Three Pieces of Victorian Gold Jewelry
Appraised Value: $37,500
IMAGE: 1 of 3
Appraisal Video: (2:29)
GUEST: My father would collect antiques on the Lower East Side, probably in the 1930s, 1940s. He, um, was a butcher by trade, and that was the family business. And he never liked it. He always liked fine art and he collected European bronzes and jewelry whenever he saw it. And he never spent more than $50.
GUEST: Probably would be the top that he ever spent, even if that much, because he didn't have the money, so...
APPRAISER: And this was back in the Depression and after that.
GUEST: After that.
APPRAISER: And I assume the jewelry he bought for your mother?
APPRAISER: Well, he had quite an eye for antique jewelry. The necklace is what we call Etruscan Revival. And this is a copy of an ancient necklace made probably in England or in Italy about 1870. It has coral from the Mediterranean, a very beautiful, almost angel skin coral and 18-karat gold. The second piece that you brought is this wonderful serpent bracelet that's kind of curlicued. He has little diamond eyes, and these are woven out of 18-karat gold mesh. And it has a steel core that runs through it. You could wrap it around your wrist and wear it as a wrist bracelet, or even up on your forearm. And then the third is a solid-gold bangle bracelet with a series of figures on it. The motif on the bangle is Assyrian Revival, and there are these winged figures with a lion's body. Both of the bracelets are Victorian, and I would think of European manufacture. These aren't the kinds of things that were made in the United States at this time. To give you an idea of how good an eye your father had, this Victorian Etruscan Revival necklace would bring about $15,000.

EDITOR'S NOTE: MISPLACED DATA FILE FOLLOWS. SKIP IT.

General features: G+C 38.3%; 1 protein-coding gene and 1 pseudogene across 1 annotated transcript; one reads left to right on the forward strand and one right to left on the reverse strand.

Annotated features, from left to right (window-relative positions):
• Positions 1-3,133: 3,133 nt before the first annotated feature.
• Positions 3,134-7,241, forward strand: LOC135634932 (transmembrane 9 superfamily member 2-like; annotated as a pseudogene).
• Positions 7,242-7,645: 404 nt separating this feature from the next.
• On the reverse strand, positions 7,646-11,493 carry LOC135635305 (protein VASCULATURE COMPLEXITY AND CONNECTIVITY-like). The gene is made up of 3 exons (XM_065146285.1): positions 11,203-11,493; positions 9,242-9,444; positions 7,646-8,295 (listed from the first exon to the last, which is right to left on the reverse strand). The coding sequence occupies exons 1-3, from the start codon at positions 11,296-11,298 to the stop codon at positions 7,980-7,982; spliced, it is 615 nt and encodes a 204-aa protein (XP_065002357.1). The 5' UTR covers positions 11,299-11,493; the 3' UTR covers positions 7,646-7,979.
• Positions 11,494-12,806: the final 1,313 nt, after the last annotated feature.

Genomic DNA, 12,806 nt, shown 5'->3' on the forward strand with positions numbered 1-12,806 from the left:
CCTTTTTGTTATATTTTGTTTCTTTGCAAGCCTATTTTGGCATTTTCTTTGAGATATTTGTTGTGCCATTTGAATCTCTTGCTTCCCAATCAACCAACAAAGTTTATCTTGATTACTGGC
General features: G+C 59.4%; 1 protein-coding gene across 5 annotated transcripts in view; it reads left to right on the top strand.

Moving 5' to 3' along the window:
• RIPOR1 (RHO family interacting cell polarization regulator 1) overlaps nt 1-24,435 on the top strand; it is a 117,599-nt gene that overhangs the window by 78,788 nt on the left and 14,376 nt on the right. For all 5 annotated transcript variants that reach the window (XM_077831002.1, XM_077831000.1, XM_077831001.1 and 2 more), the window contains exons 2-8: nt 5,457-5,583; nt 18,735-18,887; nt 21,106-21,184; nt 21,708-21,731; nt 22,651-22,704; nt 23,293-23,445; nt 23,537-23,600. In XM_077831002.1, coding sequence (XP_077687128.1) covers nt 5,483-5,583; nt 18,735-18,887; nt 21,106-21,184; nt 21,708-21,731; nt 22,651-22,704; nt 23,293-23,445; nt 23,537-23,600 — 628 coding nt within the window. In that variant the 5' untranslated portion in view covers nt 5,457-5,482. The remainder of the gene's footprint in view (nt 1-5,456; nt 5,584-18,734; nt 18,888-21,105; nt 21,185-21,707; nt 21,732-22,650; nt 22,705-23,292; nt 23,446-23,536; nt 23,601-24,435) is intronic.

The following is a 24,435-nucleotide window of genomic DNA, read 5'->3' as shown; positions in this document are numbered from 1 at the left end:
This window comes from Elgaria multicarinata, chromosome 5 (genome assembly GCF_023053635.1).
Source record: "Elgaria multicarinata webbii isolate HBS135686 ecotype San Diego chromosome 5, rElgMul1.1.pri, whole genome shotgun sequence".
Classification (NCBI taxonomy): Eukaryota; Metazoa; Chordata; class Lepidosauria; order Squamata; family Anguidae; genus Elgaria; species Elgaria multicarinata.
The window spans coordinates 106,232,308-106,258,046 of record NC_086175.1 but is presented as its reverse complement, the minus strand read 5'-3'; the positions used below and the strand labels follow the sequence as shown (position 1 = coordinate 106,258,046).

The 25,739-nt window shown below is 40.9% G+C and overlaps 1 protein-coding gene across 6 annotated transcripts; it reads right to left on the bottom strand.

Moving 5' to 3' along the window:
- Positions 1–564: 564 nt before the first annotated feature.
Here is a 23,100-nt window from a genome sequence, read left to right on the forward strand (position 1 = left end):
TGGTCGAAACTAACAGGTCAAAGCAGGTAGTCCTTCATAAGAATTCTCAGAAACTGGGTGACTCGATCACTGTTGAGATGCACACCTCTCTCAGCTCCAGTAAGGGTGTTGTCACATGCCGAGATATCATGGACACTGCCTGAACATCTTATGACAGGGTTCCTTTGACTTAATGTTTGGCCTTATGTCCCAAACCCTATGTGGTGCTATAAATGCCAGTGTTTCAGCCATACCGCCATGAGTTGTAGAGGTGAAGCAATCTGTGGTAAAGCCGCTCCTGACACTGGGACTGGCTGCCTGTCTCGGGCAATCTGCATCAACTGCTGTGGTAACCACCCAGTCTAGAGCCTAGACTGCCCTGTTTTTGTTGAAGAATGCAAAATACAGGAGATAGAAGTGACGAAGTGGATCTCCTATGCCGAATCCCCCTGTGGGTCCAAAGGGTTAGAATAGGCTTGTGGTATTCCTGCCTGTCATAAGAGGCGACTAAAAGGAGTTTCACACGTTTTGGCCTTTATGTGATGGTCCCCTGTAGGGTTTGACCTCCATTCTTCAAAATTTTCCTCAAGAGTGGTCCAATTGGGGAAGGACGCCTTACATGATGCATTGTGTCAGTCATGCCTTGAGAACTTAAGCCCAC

GUEST: Oh, my.
APPRAISER: And these serpent bracelets sell in good antique shops for approximately $7,500. Now, the Assyrian Revival bangle is also a $15,000 piece of gold, antique jewelry. So, your father, who would never pay more than $50 for a piece of jewelry, left you quite a nice collection.
GUEST: Wow, thank you.
This website is produced for PBS Online by WGBH Boston. ©1997-2013 WGBH Educational Foundation.
ANTIQUES ROADSHOW is a trademark of the BBC and is produced for PBS by WGBH under license from BBC Worldwide.
WGBH and PBS are not responsible for the content of websites linked to or from ANTIQUES ROADSHOW Online.
PBS is a 501(c)(3) not-for-profit organization.